In the name of the Mahatma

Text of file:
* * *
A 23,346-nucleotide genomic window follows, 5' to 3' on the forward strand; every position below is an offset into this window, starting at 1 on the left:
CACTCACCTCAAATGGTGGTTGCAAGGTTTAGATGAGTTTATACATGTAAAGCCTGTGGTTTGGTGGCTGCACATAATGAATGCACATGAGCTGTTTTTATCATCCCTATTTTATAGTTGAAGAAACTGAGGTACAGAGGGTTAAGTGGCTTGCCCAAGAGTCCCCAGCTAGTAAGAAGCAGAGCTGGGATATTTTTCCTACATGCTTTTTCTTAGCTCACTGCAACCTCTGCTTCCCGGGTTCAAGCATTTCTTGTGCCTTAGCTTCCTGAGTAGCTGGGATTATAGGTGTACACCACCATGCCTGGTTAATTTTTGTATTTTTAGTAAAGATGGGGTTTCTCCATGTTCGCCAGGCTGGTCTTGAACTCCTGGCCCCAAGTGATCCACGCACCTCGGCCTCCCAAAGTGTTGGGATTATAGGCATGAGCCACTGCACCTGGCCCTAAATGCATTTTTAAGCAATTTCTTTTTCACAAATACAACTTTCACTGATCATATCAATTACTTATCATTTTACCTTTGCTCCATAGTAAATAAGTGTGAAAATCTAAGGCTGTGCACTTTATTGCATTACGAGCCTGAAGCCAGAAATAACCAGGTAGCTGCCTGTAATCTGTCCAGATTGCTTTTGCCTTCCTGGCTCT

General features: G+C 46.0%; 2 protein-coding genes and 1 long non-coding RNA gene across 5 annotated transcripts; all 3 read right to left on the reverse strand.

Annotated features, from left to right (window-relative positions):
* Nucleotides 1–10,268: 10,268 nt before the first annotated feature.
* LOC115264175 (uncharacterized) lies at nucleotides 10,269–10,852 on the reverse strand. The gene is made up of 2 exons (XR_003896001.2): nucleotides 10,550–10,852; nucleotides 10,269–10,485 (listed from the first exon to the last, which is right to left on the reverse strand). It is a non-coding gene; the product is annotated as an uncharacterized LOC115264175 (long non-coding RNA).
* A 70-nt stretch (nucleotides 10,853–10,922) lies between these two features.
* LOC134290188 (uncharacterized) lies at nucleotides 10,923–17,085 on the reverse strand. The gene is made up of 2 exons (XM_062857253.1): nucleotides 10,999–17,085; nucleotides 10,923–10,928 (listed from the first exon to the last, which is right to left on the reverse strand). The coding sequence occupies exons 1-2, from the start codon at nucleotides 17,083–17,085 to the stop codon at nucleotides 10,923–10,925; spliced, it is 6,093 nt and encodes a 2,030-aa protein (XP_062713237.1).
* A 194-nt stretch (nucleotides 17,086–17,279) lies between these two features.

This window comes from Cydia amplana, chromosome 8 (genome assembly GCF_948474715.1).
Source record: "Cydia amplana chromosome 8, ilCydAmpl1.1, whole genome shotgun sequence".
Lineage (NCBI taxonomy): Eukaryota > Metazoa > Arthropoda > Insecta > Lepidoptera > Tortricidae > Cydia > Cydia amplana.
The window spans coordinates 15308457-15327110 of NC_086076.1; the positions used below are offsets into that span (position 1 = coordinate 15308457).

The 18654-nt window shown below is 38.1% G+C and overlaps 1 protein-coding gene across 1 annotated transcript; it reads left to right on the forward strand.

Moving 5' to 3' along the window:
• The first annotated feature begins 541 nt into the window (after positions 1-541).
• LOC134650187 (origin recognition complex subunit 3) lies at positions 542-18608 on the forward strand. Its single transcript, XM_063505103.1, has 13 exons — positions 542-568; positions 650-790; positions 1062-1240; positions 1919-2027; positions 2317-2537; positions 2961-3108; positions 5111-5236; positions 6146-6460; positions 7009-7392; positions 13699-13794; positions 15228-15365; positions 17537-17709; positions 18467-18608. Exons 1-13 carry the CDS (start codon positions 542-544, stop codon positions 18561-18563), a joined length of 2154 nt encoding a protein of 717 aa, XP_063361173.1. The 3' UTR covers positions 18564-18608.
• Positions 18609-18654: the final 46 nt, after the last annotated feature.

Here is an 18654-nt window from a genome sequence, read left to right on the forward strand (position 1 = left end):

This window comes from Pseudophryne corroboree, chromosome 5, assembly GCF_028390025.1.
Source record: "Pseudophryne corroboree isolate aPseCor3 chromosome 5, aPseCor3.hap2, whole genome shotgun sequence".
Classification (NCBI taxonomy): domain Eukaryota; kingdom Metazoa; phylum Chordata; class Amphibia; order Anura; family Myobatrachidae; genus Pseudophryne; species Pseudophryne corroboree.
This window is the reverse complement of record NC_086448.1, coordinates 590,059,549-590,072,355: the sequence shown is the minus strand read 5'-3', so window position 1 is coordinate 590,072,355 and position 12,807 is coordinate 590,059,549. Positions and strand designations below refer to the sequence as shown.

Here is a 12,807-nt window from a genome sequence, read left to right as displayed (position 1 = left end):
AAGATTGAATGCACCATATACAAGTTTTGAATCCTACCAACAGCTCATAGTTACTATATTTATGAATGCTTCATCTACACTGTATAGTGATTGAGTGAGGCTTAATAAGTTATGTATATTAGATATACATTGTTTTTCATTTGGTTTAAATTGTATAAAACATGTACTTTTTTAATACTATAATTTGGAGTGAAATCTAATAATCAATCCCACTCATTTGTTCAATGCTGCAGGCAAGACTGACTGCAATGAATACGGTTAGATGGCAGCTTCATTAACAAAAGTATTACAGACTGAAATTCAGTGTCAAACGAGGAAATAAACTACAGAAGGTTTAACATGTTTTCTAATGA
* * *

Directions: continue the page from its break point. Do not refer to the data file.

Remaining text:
It is indeed sad that we should ban a book on the life of a man who embodied openness, who invited generations to follow after him to read and interpret his life as that was his message, a man who through his autobiography and other writings on himself and his experiments provided a cultural frame through which the story of a soul in quest of truth could be told and comprehended. Joseph Lelyveld's book Great Soul: Mahatma Gandhi and His Struggle with India has met just that fate. It has been banned on the ground that the book calls Gandhi a "racist" and the author alludes to a possible homosexual relationship between Gandhi and Hermann Kallenbach, one of his closest associates during the South African phase. For the record, the author does not describe Gandhi as a racist. Lelyveld, a foremost authority on apartheid and racial politics in South Africa, actually traces the journey of Gandhi's intellectual development on the racial question. He shows the great "cultural leap" that Gandhi takes on the racial question, a journey that allows him to feel the pain of the Zulus. On the question of alleged bisexuality, the book does not either use that term or invite that reading. Gandhi's intensely intimate relationship with Hermann Kallenbach has not been a closely guarded secret waiting to be revealed. Gandhi wrote about him in Satyagraha In South Africa as also the Autobiography. It was Kallenbach who provided the 1100 acres of land that they together named as Tolstoy Farm. It was to Kallenbach that Gandhi hurriedly dictated the English paraphrase of his seminal philosophical work the Hind Swaraj. It was Kallenbach who taught Gandhi the art of making leather sandals. Gandhi-Kallenbach correspondence has been part of the public domain ever since the Government of India acquired it in a public auction in South Africa; this correspondence forms part of the Collected Works of Mahatma Gandhi (CWMG) and is published as volume 96 of the same. The editors of the CWMG describe these letters as "invaluable". To them Kallenbach and Gandhi were "soul-partners", who shared a "rare intimacy". They state that for Kallenbach Gandhi was "friend, companion, mother and mentor".

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